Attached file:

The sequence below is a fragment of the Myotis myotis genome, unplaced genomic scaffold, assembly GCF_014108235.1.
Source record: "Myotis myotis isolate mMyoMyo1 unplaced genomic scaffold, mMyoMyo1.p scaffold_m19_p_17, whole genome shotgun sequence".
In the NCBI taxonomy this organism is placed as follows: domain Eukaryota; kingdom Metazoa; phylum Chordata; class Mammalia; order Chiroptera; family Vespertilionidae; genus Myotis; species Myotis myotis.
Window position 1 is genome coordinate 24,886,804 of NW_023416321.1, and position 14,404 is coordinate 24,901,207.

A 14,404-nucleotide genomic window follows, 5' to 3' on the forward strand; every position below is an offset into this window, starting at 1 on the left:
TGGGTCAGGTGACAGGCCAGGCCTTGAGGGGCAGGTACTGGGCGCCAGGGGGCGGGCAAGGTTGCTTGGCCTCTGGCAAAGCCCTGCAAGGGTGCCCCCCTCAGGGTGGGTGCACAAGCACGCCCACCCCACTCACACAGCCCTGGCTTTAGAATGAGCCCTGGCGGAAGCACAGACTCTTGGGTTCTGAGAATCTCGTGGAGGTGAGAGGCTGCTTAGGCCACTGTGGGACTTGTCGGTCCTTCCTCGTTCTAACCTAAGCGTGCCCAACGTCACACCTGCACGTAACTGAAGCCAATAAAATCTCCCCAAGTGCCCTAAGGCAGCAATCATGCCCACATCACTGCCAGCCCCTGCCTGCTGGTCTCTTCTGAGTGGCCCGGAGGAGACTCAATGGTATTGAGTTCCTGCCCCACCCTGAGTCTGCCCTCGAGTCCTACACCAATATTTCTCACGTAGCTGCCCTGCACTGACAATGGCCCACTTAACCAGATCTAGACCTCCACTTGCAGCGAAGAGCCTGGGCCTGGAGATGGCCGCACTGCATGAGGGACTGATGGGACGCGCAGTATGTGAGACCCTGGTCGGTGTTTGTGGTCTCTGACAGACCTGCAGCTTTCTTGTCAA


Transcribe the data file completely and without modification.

The sequence below is a fragment of the Myotis myotis genome, unplaced genomic scaffold, assembly GCF_014108235.1.
Source record: "Myotis myotis isolate mMyoMyo1 unplaced genomic scaffold, mMyoMyo1.p scaffold_m19_p_17, whole genome shotgun sequence".
In the NCBI taxonomy this organism is placed as follows: domain Eukaryota; kingdom Metazoa; phylum Chordata; class Mammalia; order Chiroptera; family Vespertilionidae; genus Myotis; species Myotis myotis.
Window position 1 is genome coordinate 24,886,804 of NW_023416321.1, and position 14,404 is coordinate 24,901,207.

A 14,404-nucleotide genomic window follows, 5' to 3' on the forward strand; every position below is an offset into this window, starting at 1 on the left:
TGGGTCAGGTGACAGGCCAGGCCTTGAGGGGCAGGTACTGGGCGCCAGGGGGCGGGCAAGGTTGCTTGGCCTCTGGCAAAGCCCTGCAAGGGTGCCCCCCTCAGGGTGGGTGCACAAGCACGCCCACCCCACTCACACAGCCCTGGCTTTAGAATGAGCCCTGGCGGAAGCACAGACTCTTGGGTTCTGAGAATCTCGTGGAGGTGAGAGGCTGCTTAGGCCACTGTGGGACTTGTCGGTCCTTCCTCGTTCTAACCTAAGCGTGCCCAACGTCACACCTGCACGTAACTGAAGCCAATAAAATCTCCCCAAGTGCCCTAAGGCAGCAATCATGCCCACATCACTGCCAGCCCCTGCCTGCTGGTCTCTTCTGAGTGGCCCGGAGGAGACTCAATGGTATTGAGTTCCTGCCCCACCCTGAGTCTGCCCTCGAGTCCTACACCAATATTTCTCACGTAGCTGCCCTGCACTGACAATGGCCCACTTAACCAGATCTAGACCTCCACTTGCAGCGAAGAGCCTGGGCCTGGAGATGGCCGCACTGCATGAGGGACTGATGGGACGCGCAGTATGTGAGACCCTGGTCGGTGTTTGTGGTCTCTGACAGACCTGCAGCTTTCTTGTCAA